While we may believe that making important decisions involves a great deal of time and thought, in actuality, we make key – and often large – decisions very quickly. This is especially true when it comes to how we view people in leadership positions. When you see a candidate running for President, you likely already have an inherent sense of whether or not they’re worthy of your trust.
The limbic system in our brains is designed to quickly take measure of a person and decide if they indeed are who they say they are, and whether they’re passionate about what they claim to be passionate about. Before we rationalise our way to a decision, much of our minds and emotions have already made a choice. As a leader, you should live and breathe authenticity to inspire trust in people.
Whether you’re the leader of a team, the CEO, or a candidate running for presidency, you should know exactly who you are and what you want to contribute – your value proposition. Once you’re able to clearly answer those questions, other aspects of the organisation such as culture, content, or even online presence will flow from that clarity. If there’s disharmony in the most elemental of questions about a leader’s authenticity, ruptures will eventually surface. These ruptures will extend throughout the organisation.
Think of how many times you’ve seen business leaders or political candidates who clearly seem like they either don’t believe in what they’re selling, or are unsure about their stance because so much has pivoted in a short period of time. Ask yourself if there’s a constant, simple core truth as to who you are and what you represent. Write this down if it helps you. When you’ve established your core values, you’ll be able to communicate it more effectively to the rest of the organisation. On the flipside, inauthenticity at the top of the pyramid will also manifest across the rest of the organisation.
In fact, if you think back to the candidates who ran against Barack Obama – Hilary Clinton and Mitt Romney – both were unclear about their “whys” even halfway into the race. If you can’t answer that question at the very beginning of your journey as a leader, you shouldn’t be building an organisation, a team, or a brand just yet. This lack of clarity will not only cause too many cracks on the surface in the beginning, but will end up causing severe damage to the foundations of your organisation in the long run.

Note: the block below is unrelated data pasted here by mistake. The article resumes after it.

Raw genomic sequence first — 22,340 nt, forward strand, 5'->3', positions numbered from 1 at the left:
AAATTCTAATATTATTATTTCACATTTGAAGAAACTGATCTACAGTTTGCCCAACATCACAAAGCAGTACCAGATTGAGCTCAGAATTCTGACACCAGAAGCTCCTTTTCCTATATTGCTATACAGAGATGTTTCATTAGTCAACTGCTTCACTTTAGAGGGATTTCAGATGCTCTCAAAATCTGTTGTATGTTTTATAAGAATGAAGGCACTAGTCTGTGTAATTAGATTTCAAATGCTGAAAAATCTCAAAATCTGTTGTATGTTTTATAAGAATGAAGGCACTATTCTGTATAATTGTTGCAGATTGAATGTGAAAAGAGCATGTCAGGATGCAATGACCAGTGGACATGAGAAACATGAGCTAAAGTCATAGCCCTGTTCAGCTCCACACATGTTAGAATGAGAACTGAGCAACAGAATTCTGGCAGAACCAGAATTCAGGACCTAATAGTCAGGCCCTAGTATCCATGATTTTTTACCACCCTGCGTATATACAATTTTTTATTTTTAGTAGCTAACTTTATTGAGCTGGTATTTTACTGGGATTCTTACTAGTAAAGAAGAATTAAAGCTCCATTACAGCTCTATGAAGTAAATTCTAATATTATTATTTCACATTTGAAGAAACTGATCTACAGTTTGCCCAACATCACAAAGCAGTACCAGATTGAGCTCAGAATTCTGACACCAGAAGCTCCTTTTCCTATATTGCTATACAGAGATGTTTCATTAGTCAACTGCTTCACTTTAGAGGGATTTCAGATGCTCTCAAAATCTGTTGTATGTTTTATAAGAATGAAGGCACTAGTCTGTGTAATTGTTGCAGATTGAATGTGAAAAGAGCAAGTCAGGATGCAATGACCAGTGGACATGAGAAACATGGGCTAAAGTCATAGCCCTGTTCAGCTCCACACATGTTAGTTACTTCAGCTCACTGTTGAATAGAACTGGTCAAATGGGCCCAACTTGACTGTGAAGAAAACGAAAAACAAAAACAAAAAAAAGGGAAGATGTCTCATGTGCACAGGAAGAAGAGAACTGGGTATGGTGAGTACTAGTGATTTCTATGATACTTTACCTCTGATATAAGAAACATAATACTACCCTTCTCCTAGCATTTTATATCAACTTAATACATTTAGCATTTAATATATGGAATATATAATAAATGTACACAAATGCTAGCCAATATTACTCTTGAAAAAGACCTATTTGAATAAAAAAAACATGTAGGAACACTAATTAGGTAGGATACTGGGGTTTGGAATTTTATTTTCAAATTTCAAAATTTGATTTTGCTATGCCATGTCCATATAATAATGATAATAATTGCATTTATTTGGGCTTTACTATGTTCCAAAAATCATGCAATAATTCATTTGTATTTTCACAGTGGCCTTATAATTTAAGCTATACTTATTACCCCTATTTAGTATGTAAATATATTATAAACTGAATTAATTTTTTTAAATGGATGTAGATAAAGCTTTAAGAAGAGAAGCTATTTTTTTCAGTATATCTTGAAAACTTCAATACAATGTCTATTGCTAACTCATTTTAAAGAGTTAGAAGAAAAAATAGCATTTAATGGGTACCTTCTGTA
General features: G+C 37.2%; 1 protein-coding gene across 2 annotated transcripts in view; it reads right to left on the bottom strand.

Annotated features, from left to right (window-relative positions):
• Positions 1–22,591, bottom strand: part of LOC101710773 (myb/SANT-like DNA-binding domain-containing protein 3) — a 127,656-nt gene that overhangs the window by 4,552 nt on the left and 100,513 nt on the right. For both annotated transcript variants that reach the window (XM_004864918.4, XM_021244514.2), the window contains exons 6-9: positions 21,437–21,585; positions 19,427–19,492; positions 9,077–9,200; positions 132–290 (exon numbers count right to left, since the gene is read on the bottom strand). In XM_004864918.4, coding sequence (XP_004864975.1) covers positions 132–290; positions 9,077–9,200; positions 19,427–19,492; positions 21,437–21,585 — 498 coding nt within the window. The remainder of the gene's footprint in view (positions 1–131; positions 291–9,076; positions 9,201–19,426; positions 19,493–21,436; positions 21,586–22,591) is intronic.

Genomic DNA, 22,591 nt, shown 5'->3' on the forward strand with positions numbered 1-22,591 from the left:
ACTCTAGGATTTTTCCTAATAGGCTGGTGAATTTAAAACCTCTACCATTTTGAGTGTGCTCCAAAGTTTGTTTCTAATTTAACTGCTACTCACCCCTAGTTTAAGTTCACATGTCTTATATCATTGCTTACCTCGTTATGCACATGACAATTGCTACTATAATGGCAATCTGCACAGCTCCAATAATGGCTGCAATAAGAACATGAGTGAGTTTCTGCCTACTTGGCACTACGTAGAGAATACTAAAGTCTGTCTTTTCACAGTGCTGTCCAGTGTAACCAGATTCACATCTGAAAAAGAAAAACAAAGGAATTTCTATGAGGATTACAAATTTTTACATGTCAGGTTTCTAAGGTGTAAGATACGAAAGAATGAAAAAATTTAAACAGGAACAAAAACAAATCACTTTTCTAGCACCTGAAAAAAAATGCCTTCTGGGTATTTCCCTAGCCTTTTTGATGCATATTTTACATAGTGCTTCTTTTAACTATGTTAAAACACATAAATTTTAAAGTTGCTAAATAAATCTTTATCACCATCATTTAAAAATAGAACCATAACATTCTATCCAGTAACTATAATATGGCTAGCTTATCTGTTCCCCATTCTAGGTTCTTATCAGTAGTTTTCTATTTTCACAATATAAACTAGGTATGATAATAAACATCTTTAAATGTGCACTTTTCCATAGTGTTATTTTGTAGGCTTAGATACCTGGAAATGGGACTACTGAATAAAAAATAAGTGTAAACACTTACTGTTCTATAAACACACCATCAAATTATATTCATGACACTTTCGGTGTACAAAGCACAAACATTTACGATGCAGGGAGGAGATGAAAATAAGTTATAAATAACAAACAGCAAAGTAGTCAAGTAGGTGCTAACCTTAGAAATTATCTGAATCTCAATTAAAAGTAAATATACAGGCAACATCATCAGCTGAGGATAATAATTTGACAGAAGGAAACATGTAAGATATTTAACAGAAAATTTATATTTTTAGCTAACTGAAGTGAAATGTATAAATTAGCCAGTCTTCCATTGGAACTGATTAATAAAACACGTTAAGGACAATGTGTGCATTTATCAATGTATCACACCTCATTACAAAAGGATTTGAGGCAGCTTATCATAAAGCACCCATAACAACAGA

A simple way to get started is by clearly and explicitly sharing across the organisation why you’re doing what you do – your whys. Don’t simply begin a meeting by jumping straight into administrative items on the agenda. Instead, start by framing the discussion. State the purpose of the meeting upfront, and explain how your efforts are contributing to the larger goals of the organisation.
In the absence of that clear sense of why, that vacuum will be filled up by other people’s agendas. The last thing you want is to present yourself publicly as an organisation in an inconsistent way. You shouldn’t, for instance, be marketing change in one context and experience in another. Mixed messaging dilutes trust.
When a leader is seen to be changing tunes to suit their audience, it becomes difficult for people to trust what they’re saying. Yet in order to successfully connect with your audience, you should be adapting your message to suit their particular interests or needs. So how do you strike this balance?
During the Obama campaigns, we travelled across the country sharing our vision with audiences who were radically different from each other. Yet we were able to connect with people and win their trust in our vision. How do you inspire trust when you’re speaking to people with very different concerns and backgrounds?
What worked for the Obama campaign, and could just as easily apply to a business scenario, is to customise your messaging. While your values and the core of your message should remain consistent, you can choose to highlight different parts of your story to make it more relevant to the people you’re speaking to.
For example, in a rural area, we could take Obama’s core values and apply them to relevant issues such as agriculture or the challenges of distance learning. In an urban setting, we’d choose to focus on the access to healthy food and green spaces in the city for children. The same message was customised for specific constituencies for maximum resonance.